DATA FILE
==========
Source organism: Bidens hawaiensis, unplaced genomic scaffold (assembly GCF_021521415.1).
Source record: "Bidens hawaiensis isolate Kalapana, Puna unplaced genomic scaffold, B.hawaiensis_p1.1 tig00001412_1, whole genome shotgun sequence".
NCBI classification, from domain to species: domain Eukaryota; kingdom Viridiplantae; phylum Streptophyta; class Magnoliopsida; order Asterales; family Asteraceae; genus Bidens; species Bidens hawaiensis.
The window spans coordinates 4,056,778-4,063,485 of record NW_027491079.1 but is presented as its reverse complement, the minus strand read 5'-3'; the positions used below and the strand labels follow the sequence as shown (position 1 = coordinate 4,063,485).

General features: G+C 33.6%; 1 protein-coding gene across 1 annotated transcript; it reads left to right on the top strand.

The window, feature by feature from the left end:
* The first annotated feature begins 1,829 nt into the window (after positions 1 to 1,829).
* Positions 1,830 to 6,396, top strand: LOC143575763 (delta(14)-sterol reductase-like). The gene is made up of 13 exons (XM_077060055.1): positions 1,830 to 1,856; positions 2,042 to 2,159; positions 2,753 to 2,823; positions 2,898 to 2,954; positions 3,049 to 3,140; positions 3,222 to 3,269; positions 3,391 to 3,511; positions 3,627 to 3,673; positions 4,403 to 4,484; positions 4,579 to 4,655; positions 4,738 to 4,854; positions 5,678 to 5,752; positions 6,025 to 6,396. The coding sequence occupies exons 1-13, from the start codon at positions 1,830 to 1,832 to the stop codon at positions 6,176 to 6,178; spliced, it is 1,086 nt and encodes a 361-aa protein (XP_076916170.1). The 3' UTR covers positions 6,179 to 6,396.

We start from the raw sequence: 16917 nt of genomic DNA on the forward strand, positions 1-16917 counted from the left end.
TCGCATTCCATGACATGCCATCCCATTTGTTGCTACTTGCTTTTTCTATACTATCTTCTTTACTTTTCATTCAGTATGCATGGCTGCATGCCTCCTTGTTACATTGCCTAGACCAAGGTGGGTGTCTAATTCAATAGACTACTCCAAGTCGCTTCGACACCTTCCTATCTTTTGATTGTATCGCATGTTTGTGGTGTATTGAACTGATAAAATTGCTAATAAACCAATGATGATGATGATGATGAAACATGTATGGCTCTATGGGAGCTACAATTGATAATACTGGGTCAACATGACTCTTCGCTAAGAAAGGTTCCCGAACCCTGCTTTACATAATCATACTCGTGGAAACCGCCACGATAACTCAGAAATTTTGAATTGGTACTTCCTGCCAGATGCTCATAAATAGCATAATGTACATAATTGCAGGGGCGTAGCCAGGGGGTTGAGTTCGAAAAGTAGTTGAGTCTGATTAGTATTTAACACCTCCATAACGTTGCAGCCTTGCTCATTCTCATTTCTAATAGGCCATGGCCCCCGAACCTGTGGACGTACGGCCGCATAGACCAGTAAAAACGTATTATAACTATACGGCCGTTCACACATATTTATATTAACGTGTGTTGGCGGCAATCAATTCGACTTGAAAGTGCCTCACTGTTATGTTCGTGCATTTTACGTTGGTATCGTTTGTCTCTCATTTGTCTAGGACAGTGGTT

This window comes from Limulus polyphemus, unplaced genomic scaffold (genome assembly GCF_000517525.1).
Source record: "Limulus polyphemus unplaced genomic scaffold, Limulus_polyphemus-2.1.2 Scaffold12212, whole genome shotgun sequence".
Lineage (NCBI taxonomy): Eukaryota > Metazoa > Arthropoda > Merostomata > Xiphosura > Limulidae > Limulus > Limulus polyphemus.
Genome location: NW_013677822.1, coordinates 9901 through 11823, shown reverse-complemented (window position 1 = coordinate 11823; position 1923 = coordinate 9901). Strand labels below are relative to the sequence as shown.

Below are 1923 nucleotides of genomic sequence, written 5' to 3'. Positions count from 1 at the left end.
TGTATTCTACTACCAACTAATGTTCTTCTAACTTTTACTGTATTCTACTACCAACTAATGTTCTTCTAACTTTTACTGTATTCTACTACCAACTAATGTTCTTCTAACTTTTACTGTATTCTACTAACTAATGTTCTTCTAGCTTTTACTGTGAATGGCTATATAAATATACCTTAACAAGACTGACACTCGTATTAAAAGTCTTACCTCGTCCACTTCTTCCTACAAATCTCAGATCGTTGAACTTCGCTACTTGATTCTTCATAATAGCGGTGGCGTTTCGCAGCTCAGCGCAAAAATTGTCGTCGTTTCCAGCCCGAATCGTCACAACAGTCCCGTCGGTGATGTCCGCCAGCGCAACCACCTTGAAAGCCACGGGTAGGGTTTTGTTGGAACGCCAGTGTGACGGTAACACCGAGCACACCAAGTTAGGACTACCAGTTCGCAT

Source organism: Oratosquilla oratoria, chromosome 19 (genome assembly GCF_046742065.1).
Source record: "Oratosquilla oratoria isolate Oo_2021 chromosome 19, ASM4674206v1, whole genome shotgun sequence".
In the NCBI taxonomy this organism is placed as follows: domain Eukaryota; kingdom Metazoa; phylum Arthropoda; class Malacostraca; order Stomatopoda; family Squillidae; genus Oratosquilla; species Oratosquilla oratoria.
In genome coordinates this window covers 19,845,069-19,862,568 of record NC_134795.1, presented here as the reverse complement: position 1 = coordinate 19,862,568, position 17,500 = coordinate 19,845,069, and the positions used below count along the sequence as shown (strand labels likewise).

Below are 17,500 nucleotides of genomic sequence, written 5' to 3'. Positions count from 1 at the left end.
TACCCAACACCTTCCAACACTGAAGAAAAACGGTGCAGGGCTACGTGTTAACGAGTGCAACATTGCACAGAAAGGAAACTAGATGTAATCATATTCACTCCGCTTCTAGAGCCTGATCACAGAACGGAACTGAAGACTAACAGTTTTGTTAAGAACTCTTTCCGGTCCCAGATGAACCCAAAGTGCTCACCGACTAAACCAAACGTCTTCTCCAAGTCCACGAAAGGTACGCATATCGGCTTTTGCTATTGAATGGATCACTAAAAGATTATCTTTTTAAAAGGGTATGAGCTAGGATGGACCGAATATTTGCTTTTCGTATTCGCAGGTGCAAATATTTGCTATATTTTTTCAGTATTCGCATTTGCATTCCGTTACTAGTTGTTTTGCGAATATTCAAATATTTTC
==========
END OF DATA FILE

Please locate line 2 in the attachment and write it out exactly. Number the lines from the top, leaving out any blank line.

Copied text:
Source record: "Bidens hawaiensis isolate Kalapana, Puna unplaced genomic scaffold, B.hawaiensis_p1.1 tig00001412_1, whole genome shotgun sequence".